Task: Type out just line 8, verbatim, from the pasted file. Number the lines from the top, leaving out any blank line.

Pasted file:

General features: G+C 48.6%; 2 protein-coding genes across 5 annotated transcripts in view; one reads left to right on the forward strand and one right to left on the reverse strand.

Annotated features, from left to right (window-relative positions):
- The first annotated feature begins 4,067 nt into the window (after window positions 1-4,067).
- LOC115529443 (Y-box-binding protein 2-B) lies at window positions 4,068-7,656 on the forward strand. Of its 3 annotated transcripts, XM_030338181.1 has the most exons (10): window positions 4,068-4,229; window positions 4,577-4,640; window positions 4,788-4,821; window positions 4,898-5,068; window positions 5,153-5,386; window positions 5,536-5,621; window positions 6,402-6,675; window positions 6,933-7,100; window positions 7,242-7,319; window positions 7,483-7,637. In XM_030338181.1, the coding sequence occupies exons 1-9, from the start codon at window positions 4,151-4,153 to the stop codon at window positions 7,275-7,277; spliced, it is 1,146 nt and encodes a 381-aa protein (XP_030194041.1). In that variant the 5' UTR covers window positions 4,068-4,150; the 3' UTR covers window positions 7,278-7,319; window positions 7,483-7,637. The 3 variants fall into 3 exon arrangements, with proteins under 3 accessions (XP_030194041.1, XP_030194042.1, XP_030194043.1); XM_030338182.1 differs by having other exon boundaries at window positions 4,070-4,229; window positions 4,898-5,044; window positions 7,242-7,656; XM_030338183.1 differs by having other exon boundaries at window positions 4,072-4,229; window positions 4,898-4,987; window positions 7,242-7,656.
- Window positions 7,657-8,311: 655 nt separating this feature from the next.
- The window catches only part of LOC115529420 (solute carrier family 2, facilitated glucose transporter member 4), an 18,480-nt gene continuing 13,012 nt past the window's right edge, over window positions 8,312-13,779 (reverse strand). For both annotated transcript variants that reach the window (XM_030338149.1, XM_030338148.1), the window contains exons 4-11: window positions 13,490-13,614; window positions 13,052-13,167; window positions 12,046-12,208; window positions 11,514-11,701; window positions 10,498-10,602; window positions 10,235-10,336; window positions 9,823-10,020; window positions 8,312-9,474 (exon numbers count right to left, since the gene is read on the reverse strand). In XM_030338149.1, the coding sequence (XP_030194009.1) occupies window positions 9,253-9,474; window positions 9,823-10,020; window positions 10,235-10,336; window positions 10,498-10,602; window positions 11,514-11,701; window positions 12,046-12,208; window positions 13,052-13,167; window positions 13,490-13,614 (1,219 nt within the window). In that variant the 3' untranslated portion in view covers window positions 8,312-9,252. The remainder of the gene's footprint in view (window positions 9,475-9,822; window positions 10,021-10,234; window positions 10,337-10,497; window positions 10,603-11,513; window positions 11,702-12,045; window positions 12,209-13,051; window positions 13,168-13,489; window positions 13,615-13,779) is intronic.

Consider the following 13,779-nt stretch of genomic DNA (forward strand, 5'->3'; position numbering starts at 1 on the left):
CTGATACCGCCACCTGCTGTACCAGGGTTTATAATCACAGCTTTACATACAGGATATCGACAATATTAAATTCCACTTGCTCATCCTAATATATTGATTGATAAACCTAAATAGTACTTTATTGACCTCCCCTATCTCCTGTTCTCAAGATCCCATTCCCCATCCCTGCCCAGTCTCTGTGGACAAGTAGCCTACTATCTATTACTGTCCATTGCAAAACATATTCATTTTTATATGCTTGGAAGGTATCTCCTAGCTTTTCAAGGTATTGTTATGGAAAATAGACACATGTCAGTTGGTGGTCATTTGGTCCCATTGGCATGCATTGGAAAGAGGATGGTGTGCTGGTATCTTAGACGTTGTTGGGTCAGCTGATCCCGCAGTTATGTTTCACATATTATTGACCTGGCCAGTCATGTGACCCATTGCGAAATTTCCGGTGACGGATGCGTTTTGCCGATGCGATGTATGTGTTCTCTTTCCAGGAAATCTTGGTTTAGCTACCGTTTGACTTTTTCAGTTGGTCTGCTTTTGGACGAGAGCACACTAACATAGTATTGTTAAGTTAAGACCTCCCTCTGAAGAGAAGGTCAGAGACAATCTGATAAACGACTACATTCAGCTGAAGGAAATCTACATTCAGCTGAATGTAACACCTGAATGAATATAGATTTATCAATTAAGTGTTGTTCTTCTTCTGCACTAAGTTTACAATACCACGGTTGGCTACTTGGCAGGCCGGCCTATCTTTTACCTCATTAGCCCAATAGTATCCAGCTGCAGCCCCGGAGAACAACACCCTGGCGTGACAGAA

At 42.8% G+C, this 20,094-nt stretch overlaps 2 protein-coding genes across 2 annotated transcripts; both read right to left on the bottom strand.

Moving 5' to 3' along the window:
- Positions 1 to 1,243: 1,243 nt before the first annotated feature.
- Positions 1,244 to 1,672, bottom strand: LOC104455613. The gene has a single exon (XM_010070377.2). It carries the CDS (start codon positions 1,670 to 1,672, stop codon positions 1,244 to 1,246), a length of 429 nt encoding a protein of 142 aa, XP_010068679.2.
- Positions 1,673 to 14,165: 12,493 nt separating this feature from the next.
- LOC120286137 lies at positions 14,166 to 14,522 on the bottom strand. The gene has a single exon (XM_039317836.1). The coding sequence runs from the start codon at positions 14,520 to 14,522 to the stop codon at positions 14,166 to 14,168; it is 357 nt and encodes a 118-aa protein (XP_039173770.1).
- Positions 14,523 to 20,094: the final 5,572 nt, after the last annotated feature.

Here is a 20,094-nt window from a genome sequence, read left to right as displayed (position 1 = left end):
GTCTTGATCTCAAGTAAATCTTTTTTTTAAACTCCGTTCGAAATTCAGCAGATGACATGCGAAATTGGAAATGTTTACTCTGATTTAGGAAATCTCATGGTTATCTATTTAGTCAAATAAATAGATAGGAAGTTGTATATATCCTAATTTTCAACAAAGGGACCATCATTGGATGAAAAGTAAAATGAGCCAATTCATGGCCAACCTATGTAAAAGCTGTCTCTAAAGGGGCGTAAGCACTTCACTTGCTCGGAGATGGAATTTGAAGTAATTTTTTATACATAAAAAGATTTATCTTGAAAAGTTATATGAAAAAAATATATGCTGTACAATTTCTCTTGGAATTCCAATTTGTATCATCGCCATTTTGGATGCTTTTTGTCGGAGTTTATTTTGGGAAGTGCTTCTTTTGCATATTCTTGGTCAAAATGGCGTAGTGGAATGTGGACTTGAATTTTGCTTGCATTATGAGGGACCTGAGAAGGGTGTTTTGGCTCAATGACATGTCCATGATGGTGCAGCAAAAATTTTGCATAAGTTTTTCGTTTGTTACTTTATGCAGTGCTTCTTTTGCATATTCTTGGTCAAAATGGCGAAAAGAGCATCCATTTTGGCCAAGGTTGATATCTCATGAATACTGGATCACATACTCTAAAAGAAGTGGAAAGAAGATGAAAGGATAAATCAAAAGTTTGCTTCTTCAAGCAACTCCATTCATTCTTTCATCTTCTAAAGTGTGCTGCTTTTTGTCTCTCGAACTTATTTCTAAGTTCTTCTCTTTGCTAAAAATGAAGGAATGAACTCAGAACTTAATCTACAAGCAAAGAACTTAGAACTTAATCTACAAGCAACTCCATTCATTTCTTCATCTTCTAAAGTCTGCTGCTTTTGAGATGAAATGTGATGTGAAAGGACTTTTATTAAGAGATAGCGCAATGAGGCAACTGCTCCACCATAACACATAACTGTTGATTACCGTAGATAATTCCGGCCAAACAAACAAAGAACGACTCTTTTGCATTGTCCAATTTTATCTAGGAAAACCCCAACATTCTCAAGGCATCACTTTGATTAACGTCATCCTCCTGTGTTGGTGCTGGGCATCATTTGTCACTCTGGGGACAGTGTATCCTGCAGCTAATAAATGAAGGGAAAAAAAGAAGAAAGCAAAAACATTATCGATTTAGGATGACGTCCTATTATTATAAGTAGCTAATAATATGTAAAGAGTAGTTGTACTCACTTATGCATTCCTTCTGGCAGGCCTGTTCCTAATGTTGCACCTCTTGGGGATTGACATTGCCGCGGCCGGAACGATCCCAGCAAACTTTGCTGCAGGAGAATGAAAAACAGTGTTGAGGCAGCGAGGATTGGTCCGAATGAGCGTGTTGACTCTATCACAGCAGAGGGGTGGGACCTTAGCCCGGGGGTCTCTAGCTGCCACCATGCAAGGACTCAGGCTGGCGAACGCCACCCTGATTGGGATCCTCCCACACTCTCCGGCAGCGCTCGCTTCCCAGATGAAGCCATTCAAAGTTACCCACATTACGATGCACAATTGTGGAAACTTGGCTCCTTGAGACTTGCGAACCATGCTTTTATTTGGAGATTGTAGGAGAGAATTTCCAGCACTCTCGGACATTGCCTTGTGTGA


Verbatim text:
CTGATACCGCCACCTGCTGTACCAGGGTTTATAATCACAGCTTTACATACAGGATATCGACAATATTAAATTCCACTTGCTCATCCTAATATATTGATTGATAAACCTAAATAGTACTTTATTGACCTCCCCTATCTCCTGTTCTCAAGATCCCATTCCCCATCCCTGCCCAGTCTCTGTGGACAAGTAGCCTACTATCTATTACTGTCCATTGCAAAACATATTCATTTTTATATGCTTGGAAGGTATCTCCTAGCTTTTCAAGGTATTGTTATGGAAAATAGACACATGTCAGTTGGTGGTCATTTGGTCCCATTGGCATGCATTGGAAAGAGGATGGTGTGCTGGTATCTTAGACGTTGTTGGGTCAGCTGATCCCGCAGTTATGTTTCACATATTATTGACCTGGCCAGTCATGTGACCCATTGCGAAATTTCCGGTGACGGATGCGTTTTGCCGATGCGATGTATGTGTTCTCTTTCCAGGAAATCTTGGTTTAGCTACCGTTTGACTTTTTCAGTTGGTCTGCTTTTGGACGAGAGCACACTAACATAGTATTGTTAAGTTAAGACCTCCCTCTGAAGAGAAGGTCAGAGACAATCTGATAAACGACTACATTCAGCTGAAGGAAATCTACATTCAGCTGAATGTAACACCTGAATGAATATAGATTTATCAATTAAGTGTTGTTCTTCTTCTGCACTAAGTTTACAATACCACGGTTGGCTACTTGGCAGGCCGGCCTATCTTTTACCTCATTAGCCCAATAGTATCCAGCTGCAGCCCCGGAGAACAACACCCTGGCGTGACAGAA